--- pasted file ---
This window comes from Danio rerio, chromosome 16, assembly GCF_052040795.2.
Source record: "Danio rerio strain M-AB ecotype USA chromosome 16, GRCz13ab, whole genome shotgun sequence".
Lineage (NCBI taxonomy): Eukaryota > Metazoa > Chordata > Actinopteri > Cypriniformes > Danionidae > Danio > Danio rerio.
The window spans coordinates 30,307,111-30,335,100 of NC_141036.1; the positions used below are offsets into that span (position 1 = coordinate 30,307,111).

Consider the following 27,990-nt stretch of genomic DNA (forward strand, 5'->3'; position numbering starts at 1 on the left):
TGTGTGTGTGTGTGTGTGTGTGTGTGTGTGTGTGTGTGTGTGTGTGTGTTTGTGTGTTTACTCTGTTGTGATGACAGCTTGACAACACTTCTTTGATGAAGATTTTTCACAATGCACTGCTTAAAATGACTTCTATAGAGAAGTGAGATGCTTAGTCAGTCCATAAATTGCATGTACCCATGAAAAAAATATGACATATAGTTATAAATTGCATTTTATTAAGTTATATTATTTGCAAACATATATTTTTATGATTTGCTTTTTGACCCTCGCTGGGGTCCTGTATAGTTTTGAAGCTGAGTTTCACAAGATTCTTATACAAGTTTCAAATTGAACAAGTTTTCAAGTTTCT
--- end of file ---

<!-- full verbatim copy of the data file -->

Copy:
This window comes from Danio rerio, chromosome 16, assembly GCF_052040795.2.
Source record: "Danio rerio strain M-AB ecotype USA chromosome 16, GRCz13ab, whole genome shotgun sequence".
Lineage (NCBI taxonomy): Eukaryota > Metazoa > Chordata > Actinopteri > Cypriniformes > Danionidae > Danio > Danio rerio.
The window spans coordinates 30,307,111-30,335,100 of NC_141036.1; the positions used below are offsets into that span (position 1 = coordinate 30,307,111).

Consider the following 27,990-nt stretch of genomic DNA (forward strand, 5'->3'; position numbering starts at 1 on the left):
TGTGTGTGTGTGTGTGTGTGTGTGTGTGTGTGTGTGTGTGTGTGTGTGTTTGTGTGTTTACTCTGTTGTGATGACAGCTTGACAACACTTCTTTGATGAAGATTTTTCACAATGCACTGCTTAAAATGACTTCTATAGAGAAGTGAGATGCTTAGTCAGTCCATAAATTGCATGTACCCATGAAAAAAATATGACATATAGTTATAAATTGCATTTTATTAAGTTATATTATTTGCAAACATATATTTTTATGATTTGCTTTTTGACCCTCGCTGGGGTCCTGTATAGTTTTGAAGCTGAGTTTCACAAGATTCTTATACAAGTTTCAAATTGAACAAGTTTTCAAGTTTCT